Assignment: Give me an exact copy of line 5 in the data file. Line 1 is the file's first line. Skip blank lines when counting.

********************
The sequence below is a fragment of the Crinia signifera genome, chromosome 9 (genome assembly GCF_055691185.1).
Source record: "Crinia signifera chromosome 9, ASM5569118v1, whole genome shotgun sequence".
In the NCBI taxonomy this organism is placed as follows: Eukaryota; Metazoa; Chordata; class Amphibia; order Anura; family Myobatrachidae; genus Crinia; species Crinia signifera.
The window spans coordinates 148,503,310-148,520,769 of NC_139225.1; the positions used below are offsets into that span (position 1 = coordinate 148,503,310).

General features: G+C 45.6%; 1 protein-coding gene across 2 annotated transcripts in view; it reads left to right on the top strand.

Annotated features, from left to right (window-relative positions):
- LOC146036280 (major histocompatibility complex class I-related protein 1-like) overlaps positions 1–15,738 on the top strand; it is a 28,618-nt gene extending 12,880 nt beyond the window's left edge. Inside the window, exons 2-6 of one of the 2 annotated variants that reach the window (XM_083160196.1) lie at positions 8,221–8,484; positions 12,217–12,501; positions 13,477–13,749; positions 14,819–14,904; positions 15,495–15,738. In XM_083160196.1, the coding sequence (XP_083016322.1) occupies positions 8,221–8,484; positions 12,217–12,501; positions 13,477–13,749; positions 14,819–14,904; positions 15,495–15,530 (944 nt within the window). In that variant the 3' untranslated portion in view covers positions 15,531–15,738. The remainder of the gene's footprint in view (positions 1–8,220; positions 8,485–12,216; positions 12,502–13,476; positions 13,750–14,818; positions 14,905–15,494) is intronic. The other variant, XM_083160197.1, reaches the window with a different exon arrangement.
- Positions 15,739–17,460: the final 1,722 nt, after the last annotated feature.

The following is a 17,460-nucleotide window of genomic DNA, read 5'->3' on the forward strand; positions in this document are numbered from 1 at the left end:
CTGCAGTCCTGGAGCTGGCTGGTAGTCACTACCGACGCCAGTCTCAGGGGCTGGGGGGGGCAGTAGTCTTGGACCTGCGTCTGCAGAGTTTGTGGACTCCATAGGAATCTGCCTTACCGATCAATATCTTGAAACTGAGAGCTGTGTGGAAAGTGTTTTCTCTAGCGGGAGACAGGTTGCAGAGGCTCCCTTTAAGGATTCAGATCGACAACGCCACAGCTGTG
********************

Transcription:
General features: G+C 45.6%; 1 protein-coding gene across 2 annotated transcripts in view; it reads left to right on the top strand.